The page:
Wow! Our summer season in 2021 was a complete turnaround from the 2020. The MSU graduate student archaeologists who joined CAP Crew this year worked on four major field and laboratory projects. From May to late-August members of the CAP Crew completed a federal compliance …
During the last week of our undergraduate archaeological field school, Art Schmehling and Laura Weeks from Munsell came out to visit our excavation, show us a few of their products, and see how we typically use their soil color book. The products they brought and …
This week on Facebook and Twitter we are showcasing a number of photos of profile walls from our excavations, in a section called “Stratigraphy Week!” I thought this would be a good opportunity to discuss one of the more important elements of archaeological excavation: reading stratigraphy.
Stratigraphy is the result of what geologists and archaeologists refer to as the “process of stratification”, or the process by which layers of soil and debris are laid down on top of one another over time. The easiest way to think about stratigraphy is as if you were making lasagna: first you put down the first layer of pasta, then cheese on top of that, then sauce, then another piece of pasta, and so on. There is no way for you to put the bottom layer of pasta on before you put the sauce on, and still maintain the same sequence or location of these different layers.
This works the same way for archaeology, and can be used to determine a sequence of events. This is what archaeologists and geologists call the “law of superposition”. Simply put:
Where one layer overlies another, the lower layer was deposited first.
When an archaeological unit is done being excavated, the walls of the unit reveal the different layers of stratigraphy. Archaeologists are then able to tell which of these layers happened before or after layers.
Sometimes, these strata can be confusing: rodent burrows, post holes, or erosion can make the stratigraphy much more difficult to read, because they disturb the natural layers. For archaeologists, however, these intrusions are important, because they are often the product of human behavior. This means that these modifications to the earth can be dated and analyzed in relationship to each other. Artifacts can make dating these layers even more precise, but that is another discussion for another time.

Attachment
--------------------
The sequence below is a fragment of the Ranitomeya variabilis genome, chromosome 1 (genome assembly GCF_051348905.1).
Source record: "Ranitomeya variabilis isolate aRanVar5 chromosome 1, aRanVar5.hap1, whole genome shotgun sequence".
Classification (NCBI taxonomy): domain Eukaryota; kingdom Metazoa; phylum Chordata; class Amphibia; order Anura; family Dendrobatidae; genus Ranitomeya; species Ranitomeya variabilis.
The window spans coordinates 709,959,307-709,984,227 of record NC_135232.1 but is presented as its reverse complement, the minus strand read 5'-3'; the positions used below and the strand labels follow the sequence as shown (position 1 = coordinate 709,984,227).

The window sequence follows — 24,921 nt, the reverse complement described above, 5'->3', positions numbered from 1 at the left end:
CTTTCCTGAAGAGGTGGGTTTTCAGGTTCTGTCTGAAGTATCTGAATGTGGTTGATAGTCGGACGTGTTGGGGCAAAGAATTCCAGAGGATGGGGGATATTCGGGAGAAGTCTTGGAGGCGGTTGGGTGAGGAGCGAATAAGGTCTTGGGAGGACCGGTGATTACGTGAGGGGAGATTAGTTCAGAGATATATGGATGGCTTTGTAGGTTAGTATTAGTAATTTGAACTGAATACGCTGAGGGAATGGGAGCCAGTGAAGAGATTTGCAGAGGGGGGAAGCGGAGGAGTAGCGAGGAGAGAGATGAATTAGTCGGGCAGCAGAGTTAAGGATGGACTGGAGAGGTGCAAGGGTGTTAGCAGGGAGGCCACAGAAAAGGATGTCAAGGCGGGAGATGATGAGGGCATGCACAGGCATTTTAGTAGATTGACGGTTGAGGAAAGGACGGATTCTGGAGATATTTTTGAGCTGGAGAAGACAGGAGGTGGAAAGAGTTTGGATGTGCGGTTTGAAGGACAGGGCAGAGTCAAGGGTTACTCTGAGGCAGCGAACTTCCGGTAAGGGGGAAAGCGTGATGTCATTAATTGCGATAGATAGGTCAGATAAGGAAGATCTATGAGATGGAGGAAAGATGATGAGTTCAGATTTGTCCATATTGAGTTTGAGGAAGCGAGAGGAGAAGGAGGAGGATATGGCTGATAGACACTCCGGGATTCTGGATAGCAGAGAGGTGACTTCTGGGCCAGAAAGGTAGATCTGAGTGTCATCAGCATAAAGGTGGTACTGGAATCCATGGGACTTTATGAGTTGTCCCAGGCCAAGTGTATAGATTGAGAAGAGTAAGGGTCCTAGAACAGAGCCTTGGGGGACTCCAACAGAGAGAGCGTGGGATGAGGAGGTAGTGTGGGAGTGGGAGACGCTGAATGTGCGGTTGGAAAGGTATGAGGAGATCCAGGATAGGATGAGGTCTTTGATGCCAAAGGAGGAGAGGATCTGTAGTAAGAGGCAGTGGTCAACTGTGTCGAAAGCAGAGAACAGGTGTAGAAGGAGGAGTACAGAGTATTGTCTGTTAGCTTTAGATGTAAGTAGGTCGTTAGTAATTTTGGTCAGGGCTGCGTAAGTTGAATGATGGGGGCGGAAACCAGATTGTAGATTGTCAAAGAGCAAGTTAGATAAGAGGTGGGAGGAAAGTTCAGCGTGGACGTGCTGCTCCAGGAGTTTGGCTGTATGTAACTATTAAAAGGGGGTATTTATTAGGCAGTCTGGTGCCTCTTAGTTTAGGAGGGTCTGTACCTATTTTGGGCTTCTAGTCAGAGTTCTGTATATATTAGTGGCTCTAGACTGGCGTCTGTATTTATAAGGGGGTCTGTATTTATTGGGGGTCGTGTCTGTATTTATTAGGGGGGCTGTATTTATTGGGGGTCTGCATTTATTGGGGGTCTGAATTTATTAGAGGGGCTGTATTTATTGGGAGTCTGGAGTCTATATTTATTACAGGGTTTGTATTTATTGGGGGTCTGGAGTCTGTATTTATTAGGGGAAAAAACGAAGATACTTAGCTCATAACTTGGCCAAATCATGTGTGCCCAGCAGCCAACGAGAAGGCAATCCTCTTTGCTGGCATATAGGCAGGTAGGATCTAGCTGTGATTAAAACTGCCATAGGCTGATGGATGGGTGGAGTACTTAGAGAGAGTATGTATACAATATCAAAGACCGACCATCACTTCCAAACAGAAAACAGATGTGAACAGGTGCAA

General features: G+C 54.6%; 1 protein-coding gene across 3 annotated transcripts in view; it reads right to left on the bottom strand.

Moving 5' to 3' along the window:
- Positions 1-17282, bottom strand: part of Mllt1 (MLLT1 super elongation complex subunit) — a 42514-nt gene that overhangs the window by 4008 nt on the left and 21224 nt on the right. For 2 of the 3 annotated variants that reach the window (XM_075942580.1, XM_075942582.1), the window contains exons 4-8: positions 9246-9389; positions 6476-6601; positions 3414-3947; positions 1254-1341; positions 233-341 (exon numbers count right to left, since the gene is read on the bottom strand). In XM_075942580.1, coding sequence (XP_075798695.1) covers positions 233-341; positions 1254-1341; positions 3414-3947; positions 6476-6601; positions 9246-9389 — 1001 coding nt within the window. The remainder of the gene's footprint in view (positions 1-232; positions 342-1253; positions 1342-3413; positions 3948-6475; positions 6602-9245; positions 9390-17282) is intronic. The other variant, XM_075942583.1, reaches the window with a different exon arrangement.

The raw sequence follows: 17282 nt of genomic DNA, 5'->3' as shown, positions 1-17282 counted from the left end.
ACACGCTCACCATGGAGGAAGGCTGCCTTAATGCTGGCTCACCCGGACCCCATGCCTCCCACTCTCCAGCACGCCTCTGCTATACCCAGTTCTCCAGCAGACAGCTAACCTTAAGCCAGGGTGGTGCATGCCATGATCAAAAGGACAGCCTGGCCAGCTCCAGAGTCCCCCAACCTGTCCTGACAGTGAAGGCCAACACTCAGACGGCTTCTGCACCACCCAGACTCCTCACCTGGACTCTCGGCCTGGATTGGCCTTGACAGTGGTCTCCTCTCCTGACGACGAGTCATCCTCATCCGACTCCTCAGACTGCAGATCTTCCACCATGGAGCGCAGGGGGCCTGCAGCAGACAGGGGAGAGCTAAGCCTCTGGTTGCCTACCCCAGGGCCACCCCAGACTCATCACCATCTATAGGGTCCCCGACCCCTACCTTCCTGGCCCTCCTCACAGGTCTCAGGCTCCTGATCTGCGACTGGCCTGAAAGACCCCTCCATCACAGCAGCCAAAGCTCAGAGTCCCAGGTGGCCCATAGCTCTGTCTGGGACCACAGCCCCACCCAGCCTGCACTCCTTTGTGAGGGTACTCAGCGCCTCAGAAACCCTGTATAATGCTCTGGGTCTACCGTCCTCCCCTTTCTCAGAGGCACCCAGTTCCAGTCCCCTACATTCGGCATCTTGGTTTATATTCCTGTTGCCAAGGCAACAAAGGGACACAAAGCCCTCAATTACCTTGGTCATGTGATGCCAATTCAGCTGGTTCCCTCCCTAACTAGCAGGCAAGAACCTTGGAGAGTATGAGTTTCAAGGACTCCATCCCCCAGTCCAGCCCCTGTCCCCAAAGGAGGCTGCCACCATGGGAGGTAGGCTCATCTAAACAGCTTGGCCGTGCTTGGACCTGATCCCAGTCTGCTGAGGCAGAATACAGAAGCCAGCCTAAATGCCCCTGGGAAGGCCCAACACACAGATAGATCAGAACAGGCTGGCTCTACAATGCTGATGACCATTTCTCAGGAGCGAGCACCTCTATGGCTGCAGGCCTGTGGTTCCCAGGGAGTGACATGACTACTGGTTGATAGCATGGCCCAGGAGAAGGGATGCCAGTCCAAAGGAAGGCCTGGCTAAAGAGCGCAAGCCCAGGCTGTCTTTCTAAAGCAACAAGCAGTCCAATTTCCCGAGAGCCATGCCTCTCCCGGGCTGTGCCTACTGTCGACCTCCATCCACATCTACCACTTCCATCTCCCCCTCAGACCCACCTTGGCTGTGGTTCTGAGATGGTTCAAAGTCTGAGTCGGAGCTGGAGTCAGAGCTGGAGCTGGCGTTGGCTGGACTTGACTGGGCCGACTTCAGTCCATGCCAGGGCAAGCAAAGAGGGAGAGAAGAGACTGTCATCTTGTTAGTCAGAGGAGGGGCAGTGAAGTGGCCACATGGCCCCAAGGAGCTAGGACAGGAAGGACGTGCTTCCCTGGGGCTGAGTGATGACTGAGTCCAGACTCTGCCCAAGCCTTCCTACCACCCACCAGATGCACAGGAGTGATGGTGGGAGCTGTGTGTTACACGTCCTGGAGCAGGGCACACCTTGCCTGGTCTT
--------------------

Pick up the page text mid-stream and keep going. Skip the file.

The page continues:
First, let’s take a look at some examples. This photo on the left is a close up of some stratigraphic layers which have been labeled. Each layer is sequential: the lower B came before the lower A which proceeded the higher B, which came before the top A. When we excavated, we started with the Top A and moved downwards, back in time.
Now let’s try one a little more complex, using a drawing of a fictional wall profile. This profile has some intrusions in it, so that makes the sequencing a little bit more difficult. See if you can place the layers in order from oldest to most recent.
The answer: C is the oldest. Then F, A, D, G, E, and B. F comes after C because it is an intrusion into that level, meaning that C must exist in order for F to be dug into it. the relationship between A, E, B, and G is also complicated. G happened first, then E, then B. It is as if E is the toothpick that is plunged into a club sandwich, and G and A are the layers of bread: E must happen after G and A. B is entirely within E, so it must have happened after E. Most likely, B is a pipe that was placed in a ditch, which is intrusion E. Does that make sense?
Okay, now for a really hard one. Put your answers in the comments, listing them from oldest to the most recent:
Don’t hesitate to ask any questions about stratigraphy either. For more pictures of stratigraphy, visit our Flickr Page!
Author: Terry Brock